Election 2016

12 Pieces of Proof Laying Bare the GOP Lust for Power and Racial Discrimination

A recent Supreme Court case might unwind GOP gerrymanders.

Photo Credit: Brennan Center for Justice

Editor's Note: Until last week's Supreme Court ruling on North Carolina's extreme redistricting, federal courts have tended to look at political mapmaking as either overtly partisan, which has been legal, or as racially discriminatory, which has been illegal. In North Carolina, the Court's 5-3 majority said race and party overlap and it told a lower court to oversee drawing new U.S. House districts. This list, from Sue Sturgis of Facing South, summarizes some of the history and issues surrounding extreme GOP gerrymanders in North Carolina and elsewhere.

Date on which the U.S. Supreme Court affirmed a lower court ruling that the congressional districts drawn by North Carolina's Republican-controlled legislature in 2011 involved unconstitutional racial gerrymanders meant to dilute the power of black voters: 5/22/2017

1. Of the stricken map's 13 congressional districts, number that were controlled by Republicans: 10

(Editor's note: The Supreme Court majority said the state's GOP packed black voters into districts where African-American Democrats were already being elected to the House, thus bleaching or creating more adjacent House seats that could be won by the GOP by much smaller margins of victory: 56 percent for GOP vs. nearly 70 percent for Dem).

2. According to elections law expert Rick Hasen, number of "bombshells" in the decision's footnotes in which the Court said that in places like the U.S. South where race and party overlap to a high degree — what's known as "conjoined polarization" — they can be treated as proxies for one another: 2

3. Number of additional successful racial gerrymandering cases in the South and elsewhere the Supreme Court's ruling will lead to, according to Hasen: "many more"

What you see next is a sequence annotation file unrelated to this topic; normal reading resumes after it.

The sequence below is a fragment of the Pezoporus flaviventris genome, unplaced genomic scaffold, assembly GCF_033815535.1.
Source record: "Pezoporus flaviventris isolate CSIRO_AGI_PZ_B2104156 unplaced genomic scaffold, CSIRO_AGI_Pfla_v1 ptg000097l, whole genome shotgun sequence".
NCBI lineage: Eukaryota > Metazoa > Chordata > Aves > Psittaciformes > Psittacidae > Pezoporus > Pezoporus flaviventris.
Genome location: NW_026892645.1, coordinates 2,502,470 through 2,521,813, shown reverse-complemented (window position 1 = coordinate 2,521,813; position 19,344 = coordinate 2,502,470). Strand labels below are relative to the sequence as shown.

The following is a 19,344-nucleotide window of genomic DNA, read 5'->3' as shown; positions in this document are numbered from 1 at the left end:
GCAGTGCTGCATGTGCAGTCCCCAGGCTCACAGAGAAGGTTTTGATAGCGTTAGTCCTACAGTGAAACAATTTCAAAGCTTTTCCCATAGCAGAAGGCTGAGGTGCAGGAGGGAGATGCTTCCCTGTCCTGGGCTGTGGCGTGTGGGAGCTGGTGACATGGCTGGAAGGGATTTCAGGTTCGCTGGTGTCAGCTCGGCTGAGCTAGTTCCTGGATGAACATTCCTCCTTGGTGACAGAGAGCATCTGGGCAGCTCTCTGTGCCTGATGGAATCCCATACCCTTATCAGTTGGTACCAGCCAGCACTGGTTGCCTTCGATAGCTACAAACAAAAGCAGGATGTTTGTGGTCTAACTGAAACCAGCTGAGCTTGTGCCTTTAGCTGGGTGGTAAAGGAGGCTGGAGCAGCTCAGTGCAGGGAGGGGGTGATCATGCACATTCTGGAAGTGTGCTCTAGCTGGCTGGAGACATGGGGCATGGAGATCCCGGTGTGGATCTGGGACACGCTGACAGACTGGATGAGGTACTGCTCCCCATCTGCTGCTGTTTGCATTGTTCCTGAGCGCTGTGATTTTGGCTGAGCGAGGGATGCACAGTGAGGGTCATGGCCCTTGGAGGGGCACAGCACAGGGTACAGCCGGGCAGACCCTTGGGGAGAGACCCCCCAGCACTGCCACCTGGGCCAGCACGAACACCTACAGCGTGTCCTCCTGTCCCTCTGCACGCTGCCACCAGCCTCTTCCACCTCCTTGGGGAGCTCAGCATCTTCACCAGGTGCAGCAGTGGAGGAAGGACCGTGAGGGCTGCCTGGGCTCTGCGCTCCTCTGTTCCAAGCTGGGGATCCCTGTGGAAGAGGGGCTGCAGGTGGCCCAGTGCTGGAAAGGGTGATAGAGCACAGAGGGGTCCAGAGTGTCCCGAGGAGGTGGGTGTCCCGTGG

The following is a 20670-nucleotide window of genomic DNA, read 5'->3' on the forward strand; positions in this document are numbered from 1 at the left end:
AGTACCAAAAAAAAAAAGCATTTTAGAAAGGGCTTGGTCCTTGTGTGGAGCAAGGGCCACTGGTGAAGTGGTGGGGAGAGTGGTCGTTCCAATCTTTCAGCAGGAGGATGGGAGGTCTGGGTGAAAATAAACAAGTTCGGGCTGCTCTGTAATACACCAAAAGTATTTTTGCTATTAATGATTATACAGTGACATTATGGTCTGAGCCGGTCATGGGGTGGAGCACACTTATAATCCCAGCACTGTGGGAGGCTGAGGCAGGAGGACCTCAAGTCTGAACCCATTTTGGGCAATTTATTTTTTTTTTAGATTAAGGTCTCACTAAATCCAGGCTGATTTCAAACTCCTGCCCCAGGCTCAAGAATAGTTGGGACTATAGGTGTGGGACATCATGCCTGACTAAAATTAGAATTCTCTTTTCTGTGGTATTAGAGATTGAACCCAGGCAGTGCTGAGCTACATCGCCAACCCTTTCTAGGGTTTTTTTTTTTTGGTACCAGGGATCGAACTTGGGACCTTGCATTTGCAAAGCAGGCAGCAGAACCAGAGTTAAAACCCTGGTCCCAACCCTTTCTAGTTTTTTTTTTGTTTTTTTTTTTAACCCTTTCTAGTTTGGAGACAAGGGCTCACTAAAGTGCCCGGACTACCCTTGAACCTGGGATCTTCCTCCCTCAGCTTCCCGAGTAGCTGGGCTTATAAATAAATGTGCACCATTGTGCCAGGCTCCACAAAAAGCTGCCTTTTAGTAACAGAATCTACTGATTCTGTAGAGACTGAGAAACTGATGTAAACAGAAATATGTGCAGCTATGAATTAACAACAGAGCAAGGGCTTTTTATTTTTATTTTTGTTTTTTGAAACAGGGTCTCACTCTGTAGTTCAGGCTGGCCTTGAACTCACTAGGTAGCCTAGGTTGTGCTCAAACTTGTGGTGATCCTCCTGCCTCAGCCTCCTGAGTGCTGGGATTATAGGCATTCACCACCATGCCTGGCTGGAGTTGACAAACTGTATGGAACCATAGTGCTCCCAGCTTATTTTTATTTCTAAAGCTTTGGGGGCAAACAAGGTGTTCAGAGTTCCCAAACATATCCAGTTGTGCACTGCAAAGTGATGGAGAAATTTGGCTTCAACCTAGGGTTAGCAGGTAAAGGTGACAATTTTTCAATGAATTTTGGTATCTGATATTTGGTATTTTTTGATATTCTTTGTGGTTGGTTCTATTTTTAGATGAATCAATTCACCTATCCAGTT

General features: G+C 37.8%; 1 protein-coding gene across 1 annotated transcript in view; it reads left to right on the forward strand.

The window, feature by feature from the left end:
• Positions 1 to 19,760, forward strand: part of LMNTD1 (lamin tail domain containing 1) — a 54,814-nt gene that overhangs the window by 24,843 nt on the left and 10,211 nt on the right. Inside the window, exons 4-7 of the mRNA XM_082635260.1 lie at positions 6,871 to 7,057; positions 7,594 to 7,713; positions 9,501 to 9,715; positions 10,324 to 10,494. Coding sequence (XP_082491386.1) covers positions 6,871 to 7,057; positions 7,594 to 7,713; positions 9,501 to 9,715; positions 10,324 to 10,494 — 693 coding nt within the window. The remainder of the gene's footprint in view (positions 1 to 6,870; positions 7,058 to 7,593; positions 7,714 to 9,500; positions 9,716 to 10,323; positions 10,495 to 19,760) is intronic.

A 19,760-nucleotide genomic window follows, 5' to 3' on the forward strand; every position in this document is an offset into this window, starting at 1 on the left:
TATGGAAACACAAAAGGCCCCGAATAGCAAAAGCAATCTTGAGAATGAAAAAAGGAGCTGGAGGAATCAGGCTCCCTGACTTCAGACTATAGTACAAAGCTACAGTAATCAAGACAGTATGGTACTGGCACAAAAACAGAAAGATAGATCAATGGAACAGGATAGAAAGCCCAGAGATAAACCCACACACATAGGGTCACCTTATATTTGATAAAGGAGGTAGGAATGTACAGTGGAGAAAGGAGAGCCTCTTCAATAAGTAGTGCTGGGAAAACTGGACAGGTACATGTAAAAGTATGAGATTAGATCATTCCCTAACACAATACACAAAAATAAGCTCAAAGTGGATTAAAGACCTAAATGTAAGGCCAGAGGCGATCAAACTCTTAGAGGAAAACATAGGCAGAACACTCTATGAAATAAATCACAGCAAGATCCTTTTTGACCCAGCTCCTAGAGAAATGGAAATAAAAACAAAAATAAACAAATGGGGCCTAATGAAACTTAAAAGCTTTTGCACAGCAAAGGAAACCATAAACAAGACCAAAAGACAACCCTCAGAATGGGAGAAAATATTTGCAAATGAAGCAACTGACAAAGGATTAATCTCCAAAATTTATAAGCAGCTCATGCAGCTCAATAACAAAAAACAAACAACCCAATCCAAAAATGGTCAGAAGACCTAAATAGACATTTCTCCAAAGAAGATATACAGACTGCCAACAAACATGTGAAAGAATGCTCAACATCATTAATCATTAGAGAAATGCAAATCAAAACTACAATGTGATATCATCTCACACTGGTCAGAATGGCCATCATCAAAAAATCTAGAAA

4. Year in which North Carolina adopted a new congressional district map in response to the lower court's ruling in the case, with lawmakers explicitly calling it a partisan gerrymander: 2016

5. Year in which a lawsuit was filed over that map, calling it "one of the worst partisan gerrymanders in modern American history," with that case now awaiting action at the U.S. Supreme Court: 2016

6. Of the 13 districts in North Carolina's new congressional map, number that were still held by Republicans after last year's election: 10

7. If North Carolina's congressional seats were apportioned based on the share of votes each party's candidates got in last year's election, number fewer seats Republicans would hold: 3

8. In the three states with the most extremely partisan congressional districts — North Carolina, Pennsylvania and Michigan — number of extra Republican seats accounted for by the distortion in the maps in each of the three elections since 2011: 7 to 10

9. In the 26 states that account for 85 percent of congressional districts, net benefit in terms of seats that Republicans derive from partisan bias in the current Congress: 16 to 17

10. Of the seven states with the greatest Republican bias in congressional seats, number in the South: 4*

11. Of the seven states with high partisan bias, number where a single political party had sole control of redistricting: 7

12. Date on which a trial is set to begin in Greensboro, North Carolina, over whether the state's new congressional maps are unconstitutionally partisan: 6/26/2017

* Florida, Michigan, North Carolina, Ohio, Pennsylvania, Texas and Virginia.

(Click on figure to go to source. To comment on or to share this index, click here.)



Sue Sturgis is the editorial director of Facing South, the online magazine of the Institute for Southern Studies. Her work has also appeared in other publications including The American Prospect, The Progressive and Salon.

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